Creek problems persist, residents seek help
SHEARER'S CREEK Fredie Carmichael of The Meridian Star, right, with notebook, interviews Betty Poe, Annie Mae Williams and Bobbie Mason, who live on Davis Street near Shearer's Creek. The creek's bank has eroded over the years and is now within inches of Williams' home. Photo by Paula Merrit/The Meridian Star
By Fredie Carmichael / staff writer
Oct. 2, 2003
The radio-clock flashed 10:32 a.m. Wednesday as I unbuckled my seatbelt, got out of the car and headed for my visit with the residents of Shearer's Creek on Davis Street.
As I walked toward the group, gathered around a roadside bridge overlooking a cluttered, overgrown drainage canal, I wondered if their story would be any different from others I'd heard in recent months from frustrated creek-side residents.
And, it was. But, even though many people who live near creeks face the same challenges, the problems affect each in different ways.
At 3605 Davis St., someone's house could be the next item in a growing debris pile that lines the slow-moving creek.
Annie Mae Williams owns the house. I met with her and her neighbors, most of whom are family.
I stood on a city bridge and watched her calico cat, named "Big Momma," chase a pint-sized water moccasin away from her home.
Erosion nears home
The creek's edge, which used to be a comfortable 12 feet away from her home, is now dangerously close within inches of her back door in some places.
The neighbors shook their heads in agreement.
The city's position is that the creek, like Gallagher and other drainage canals, is private property and Meridian officials aren't responsible for its upkeep. And even if they were, they don't have the money or the manpower to fix it.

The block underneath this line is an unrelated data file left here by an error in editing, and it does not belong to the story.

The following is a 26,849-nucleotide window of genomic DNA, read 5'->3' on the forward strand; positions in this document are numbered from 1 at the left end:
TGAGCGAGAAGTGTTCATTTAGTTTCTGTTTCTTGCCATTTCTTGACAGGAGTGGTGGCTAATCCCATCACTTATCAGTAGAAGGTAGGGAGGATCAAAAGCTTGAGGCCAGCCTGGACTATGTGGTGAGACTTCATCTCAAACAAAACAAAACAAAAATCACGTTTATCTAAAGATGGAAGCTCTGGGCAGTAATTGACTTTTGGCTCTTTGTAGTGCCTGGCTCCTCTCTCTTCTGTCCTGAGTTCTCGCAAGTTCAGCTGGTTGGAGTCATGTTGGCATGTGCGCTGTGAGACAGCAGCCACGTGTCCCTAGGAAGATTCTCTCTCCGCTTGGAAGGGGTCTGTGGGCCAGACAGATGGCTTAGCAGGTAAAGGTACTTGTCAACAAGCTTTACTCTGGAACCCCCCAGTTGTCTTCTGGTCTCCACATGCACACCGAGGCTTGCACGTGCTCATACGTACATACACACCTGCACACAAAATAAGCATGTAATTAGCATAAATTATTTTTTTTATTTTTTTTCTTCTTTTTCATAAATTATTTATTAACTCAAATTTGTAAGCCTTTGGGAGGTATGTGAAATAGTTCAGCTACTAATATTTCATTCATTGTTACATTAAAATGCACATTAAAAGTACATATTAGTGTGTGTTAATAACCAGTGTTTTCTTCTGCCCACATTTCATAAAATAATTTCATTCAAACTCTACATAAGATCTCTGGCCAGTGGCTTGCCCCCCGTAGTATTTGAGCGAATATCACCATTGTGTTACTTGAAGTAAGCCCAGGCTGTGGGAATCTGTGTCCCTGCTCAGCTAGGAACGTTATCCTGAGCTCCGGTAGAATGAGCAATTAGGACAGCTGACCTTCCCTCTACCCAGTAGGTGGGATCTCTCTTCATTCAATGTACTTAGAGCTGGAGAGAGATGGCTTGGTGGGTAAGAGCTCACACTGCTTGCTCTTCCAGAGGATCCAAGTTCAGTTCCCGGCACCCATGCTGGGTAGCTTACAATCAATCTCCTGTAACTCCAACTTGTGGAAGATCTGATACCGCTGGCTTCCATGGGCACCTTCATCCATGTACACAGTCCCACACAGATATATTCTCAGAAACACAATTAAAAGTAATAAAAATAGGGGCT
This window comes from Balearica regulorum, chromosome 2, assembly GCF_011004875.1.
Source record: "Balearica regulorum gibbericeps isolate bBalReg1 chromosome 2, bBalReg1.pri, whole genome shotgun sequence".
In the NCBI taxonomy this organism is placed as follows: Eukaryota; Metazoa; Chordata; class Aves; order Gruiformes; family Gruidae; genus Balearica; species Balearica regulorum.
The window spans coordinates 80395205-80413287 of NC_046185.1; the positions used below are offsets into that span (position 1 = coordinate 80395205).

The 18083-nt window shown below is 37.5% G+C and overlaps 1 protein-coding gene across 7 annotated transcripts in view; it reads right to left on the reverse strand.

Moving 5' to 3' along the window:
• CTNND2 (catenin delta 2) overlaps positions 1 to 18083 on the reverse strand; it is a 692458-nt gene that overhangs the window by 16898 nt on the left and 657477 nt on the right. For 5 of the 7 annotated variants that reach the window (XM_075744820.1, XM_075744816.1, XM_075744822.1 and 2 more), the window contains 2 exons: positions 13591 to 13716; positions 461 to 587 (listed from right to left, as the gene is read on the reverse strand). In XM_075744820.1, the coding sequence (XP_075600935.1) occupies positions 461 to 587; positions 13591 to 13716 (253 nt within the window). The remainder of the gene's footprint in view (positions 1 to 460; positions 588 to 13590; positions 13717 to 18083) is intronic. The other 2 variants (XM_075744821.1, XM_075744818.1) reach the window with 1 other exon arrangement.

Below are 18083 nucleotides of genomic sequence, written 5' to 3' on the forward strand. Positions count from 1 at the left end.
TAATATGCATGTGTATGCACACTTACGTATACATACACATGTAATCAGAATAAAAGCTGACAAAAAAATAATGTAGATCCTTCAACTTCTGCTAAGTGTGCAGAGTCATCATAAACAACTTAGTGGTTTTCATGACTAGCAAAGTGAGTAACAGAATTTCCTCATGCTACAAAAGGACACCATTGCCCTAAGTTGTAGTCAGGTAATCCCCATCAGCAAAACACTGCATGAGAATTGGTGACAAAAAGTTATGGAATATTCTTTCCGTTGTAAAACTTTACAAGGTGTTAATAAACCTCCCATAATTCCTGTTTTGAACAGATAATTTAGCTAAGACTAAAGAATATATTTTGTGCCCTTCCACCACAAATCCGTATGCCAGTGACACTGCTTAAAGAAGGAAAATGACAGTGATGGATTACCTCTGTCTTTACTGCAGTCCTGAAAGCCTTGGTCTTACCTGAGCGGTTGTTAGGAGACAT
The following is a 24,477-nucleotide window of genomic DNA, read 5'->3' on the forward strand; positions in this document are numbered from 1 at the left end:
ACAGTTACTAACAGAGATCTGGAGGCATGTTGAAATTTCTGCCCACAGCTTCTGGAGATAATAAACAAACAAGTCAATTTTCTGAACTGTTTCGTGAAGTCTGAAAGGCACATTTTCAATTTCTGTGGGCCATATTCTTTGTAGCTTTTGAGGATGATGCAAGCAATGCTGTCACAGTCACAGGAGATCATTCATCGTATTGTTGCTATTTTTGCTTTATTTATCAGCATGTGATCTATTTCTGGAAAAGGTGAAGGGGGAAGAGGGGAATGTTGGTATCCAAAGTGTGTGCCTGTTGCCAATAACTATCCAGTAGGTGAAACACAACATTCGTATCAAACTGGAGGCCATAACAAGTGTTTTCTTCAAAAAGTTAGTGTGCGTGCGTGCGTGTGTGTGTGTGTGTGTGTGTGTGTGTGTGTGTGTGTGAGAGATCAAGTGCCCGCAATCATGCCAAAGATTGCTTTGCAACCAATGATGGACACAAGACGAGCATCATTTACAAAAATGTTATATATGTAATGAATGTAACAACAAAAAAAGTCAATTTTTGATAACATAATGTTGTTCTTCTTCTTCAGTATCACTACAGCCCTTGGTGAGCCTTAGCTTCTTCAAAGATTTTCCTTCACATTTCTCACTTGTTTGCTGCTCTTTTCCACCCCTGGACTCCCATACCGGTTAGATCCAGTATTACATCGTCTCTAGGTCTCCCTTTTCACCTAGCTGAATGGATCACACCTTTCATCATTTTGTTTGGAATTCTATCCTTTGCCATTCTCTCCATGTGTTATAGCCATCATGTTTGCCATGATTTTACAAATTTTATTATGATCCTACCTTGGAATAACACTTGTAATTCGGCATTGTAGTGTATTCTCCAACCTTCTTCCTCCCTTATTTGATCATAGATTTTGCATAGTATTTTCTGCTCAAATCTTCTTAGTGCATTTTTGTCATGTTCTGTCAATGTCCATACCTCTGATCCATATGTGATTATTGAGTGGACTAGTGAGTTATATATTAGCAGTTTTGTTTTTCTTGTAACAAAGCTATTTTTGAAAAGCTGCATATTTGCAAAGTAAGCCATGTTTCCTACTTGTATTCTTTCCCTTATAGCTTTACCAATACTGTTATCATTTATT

Ward 4 Councilman Jesse Palmer Sr., who represents the Shearer's Creek residents, said that's an over-used excuse. He said the city should be able to "at least clean the creeks and put some materials in there to keep them from deteriorating."
Creek problems are common in Meridian. And, it's gotten worse since two rounds of floods in April caused many of the city's drainage canals, including Shearer's Creek, to flood their banks.
A few weeks ago, some residents of Gallagher Creek near Highland Park, after months of complaining, found out a federal grant once earmarked for the repair of a leak in Bonita's lower lake will be used to help them. Their problems are 10 years old.
Residents near Shearer's Creek say their problems are even older and they feel race may be a reason their problems persist.
Nowhere to turn
As I scribbled notes and recorded stories, including one about a refrigerator floating down the creek, I couldn't help but wonder what I would do in their situation.
These folks are angry.
It seems like Williams' anger has burned out. She seems numb and bitter. She's raised 15 children in this house and now she lives here alone with only a few cats scatting around the house to keep her company and defend her from the snakes and rats.
She doesn't know where to turn.